Measuring quality indicators to improve pain management in critically ill patients

J Crit Care. 2019 Feb:49:136-142. doi: 10.1016/j.jcrc.2018.10.027. Epub 2018 Oct 30.


Purpose: To evaluate the quality of pain assessment in Dutch ICUs and its room for improvement.

Materials and methods: We used a modified RAND method to develop pain assessment indicators. We measured performance on the indicators using retrospectively collected pain measurement data from Dutch ICUs, which are all mixed medical - surgical, of three months within October 2016-May 2017. We assessed the room for improvement, feasibility of data collection, and reliability of the indicators.

Results: We defined four pain assessment indicators. We analyzed 45,688 patient-shift observations from 15 ICUs. In 69.2% (IQR 58.7-84.9) of the patient-shifts pain was measured at least once (indicator 1); in 56.7% (IQR 49.6-73.5) pain scores were acceptable (indicator 2); in 11.7% (IQR 5.6-26.4) pain measurements with unacceptable scores were repeated within 1 h (indicator 3); and in 10.9% (IQR 5.1-20.1) unacceptable scores normalized within 1 h (indicator 4). We found data collection feasible because data were available for >79.3% of the admissions, and all indicators reliable as they produced consistent performance scores.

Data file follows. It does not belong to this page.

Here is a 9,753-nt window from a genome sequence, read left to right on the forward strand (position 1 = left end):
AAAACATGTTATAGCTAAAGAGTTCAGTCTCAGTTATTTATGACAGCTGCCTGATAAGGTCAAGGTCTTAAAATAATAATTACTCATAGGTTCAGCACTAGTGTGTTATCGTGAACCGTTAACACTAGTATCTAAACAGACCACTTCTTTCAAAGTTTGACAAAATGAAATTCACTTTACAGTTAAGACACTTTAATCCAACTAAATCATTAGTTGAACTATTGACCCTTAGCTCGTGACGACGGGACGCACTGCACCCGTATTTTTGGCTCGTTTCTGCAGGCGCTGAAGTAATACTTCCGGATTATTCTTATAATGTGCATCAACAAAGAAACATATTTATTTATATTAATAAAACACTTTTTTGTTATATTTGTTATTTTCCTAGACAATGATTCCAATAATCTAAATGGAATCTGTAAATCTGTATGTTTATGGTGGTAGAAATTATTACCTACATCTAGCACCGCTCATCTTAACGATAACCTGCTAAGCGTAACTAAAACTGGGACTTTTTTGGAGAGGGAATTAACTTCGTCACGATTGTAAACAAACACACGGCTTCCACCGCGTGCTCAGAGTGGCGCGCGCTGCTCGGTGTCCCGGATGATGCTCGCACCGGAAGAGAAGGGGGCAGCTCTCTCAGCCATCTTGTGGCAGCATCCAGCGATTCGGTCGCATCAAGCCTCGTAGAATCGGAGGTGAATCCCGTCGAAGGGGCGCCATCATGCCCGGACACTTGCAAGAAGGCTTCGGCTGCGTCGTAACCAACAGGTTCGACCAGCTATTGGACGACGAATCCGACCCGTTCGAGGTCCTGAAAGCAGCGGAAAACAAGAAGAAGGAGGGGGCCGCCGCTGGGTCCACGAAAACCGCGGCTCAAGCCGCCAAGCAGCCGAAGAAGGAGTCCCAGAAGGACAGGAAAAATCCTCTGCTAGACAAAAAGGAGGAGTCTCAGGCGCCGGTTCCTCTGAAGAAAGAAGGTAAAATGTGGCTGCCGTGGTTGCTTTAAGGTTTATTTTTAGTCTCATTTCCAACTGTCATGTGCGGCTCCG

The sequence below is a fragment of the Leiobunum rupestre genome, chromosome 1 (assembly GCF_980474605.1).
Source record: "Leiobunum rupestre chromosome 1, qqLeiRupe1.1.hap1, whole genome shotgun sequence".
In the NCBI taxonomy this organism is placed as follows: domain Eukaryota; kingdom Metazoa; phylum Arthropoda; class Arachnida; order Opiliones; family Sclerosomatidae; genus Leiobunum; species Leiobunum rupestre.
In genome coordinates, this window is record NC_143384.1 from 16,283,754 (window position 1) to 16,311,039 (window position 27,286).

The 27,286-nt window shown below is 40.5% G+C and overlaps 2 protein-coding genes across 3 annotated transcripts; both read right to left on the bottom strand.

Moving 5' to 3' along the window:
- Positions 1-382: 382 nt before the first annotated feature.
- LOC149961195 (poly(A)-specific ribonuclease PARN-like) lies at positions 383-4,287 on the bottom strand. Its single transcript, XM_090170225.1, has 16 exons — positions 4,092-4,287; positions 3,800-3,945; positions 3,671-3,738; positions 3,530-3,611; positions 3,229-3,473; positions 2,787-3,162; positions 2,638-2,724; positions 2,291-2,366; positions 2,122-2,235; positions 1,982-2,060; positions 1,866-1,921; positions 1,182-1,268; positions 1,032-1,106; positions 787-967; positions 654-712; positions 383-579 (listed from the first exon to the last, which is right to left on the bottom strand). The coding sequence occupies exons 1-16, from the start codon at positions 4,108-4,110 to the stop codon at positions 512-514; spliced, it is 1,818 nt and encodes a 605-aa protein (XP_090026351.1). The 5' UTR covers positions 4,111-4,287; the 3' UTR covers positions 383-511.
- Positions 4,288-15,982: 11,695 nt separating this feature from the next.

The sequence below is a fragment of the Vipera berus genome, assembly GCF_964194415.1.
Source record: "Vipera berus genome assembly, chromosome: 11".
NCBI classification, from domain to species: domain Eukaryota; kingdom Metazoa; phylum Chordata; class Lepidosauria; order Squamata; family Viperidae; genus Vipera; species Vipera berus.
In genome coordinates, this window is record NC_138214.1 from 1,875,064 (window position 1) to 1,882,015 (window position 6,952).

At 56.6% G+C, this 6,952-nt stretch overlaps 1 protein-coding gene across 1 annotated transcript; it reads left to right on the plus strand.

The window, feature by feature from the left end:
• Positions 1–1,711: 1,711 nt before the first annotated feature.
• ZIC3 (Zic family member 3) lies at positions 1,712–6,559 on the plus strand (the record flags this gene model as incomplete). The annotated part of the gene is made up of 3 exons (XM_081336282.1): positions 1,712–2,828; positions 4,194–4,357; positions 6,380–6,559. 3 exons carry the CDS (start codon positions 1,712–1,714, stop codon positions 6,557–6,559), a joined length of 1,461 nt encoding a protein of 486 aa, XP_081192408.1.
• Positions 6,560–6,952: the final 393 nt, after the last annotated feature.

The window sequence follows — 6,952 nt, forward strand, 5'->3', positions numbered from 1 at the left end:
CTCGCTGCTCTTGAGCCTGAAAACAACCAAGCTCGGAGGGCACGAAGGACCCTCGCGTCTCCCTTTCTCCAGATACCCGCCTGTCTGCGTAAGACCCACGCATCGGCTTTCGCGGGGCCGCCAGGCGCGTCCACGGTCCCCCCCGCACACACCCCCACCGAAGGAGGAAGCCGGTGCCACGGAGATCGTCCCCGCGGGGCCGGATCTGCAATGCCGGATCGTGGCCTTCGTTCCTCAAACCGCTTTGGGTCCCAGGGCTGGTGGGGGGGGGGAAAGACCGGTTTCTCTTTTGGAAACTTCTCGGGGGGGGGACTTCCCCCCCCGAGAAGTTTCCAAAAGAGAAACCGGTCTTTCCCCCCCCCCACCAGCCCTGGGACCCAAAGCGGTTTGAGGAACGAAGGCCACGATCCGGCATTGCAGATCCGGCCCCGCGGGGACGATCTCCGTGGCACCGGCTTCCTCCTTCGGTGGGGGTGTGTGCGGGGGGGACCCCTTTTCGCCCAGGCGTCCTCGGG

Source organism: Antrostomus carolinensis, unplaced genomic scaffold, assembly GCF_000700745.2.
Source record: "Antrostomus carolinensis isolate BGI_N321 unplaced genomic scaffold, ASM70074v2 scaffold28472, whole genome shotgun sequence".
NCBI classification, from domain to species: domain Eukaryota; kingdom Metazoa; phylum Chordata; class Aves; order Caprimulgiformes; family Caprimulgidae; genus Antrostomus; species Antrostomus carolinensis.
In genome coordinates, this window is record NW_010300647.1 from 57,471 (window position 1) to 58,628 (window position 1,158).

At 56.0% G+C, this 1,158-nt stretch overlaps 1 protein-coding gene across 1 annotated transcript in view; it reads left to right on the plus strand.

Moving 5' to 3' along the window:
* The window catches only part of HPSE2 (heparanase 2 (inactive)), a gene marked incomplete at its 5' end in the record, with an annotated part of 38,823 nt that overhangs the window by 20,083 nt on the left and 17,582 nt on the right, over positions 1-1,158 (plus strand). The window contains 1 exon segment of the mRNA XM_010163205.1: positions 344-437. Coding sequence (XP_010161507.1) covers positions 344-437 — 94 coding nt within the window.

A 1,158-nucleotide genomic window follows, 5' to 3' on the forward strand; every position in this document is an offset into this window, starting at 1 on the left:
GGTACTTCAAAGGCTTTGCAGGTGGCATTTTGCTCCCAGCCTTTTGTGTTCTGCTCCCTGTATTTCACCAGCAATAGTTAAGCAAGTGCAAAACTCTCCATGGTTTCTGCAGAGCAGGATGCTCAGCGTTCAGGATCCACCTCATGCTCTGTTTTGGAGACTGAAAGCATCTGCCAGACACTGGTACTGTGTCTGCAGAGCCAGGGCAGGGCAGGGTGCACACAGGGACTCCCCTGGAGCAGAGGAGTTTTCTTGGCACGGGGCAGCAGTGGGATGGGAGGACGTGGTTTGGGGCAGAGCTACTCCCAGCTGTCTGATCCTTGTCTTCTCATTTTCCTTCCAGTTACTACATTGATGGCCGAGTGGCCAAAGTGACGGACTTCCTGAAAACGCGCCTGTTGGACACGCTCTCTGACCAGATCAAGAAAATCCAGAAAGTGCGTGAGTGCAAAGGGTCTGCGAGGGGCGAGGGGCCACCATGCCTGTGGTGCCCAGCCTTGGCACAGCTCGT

Conclusions: There is substantial variation in pain assessment across Dutch ICUs, and ample room for improvement. With this study we took a first step towards quality assurance of pain assessment in Dutch ICUs.

Keywords: Intensive care units; Pain; Pain assessment; Quality improvement; Quality indicator.

Publication types

  • Evaluation Study
  • Multicenter Study
  • Research Support, Non-U.S. Gov't

MeSH terms

  • Critical Care / standards*
  • Critical Illness / therapy*
  • Data Collection
  • Feasibility Studies
  • Humans
  • Intensive Care Units / statistics & numerical data
  • Pain / prevention & control*
  • Pain Management / standards
  • Pain Measurement / standards*
  • Quality Improvement
  • Quality Indicators, Health Care
  • Reproducibility of Results
  • Retrospective Studies